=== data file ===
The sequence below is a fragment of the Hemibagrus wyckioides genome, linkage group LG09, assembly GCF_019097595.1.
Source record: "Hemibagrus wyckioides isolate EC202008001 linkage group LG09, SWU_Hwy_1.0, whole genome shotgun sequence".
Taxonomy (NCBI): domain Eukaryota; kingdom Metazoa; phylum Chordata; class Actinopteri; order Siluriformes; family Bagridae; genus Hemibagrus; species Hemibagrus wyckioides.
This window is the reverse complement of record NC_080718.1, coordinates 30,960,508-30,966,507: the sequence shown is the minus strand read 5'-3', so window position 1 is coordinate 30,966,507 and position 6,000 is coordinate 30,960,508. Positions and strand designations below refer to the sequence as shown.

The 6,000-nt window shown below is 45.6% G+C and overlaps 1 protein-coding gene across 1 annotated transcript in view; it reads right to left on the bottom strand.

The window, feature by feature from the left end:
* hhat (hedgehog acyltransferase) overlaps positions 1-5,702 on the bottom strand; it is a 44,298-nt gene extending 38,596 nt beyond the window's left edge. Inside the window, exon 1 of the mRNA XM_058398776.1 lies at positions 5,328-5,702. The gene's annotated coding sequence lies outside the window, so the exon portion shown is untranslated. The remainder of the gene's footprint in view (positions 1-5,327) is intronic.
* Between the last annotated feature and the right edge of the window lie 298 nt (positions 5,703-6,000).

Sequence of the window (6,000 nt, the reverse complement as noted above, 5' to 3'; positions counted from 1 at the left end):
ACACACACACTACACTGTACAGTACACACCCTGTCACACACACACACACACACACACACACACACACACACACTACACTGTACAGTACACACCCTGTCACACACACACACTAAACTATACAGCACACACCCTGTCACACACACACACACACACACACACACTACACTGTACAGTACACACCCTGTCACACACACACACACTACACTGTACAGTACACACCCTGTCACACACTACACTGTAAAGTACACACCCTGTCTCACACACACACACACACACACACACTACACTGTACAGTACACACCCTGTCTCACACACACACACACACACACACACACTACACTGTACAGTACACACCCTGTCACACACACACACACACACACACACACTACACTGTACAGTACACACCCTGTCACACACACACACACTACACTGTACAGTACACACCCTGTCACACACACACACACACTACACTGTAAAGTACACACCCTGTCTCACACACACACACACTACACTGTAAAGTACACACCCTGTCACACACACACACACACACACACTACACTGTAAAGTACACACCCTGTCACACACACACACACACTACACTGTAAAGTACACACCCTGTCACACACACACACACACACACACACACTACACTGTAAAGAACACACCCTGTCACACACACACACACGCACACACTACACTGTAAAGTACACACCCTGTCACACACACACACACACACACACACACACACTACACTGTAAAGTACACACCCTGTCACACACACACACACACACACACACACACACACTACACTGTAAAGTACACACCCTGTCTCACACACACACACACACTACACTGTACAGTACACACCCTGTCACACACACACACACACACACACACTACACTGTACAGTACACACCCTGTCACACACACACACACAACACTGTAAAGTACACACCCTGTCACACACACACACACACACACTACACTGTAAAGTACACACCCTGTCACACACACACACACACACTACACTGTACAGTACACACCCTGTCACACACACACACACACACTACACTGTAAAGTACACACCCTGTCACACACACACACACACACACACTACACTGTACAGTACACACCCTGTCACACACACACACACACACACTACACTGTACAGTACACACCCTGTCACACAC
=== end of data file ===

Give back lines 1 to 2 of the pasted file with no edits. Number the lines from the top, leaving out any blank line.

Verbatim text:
The sequence below is a fragment of the Hemibagrus wyckioides genome, linkage group LG09, assembly GCF_019097595.1.
Source record: "Hemibagrus wyckioides isolate EC202008001 linkage group LG09, SWU_Hwy_1.0, whole genome shotgun sequence".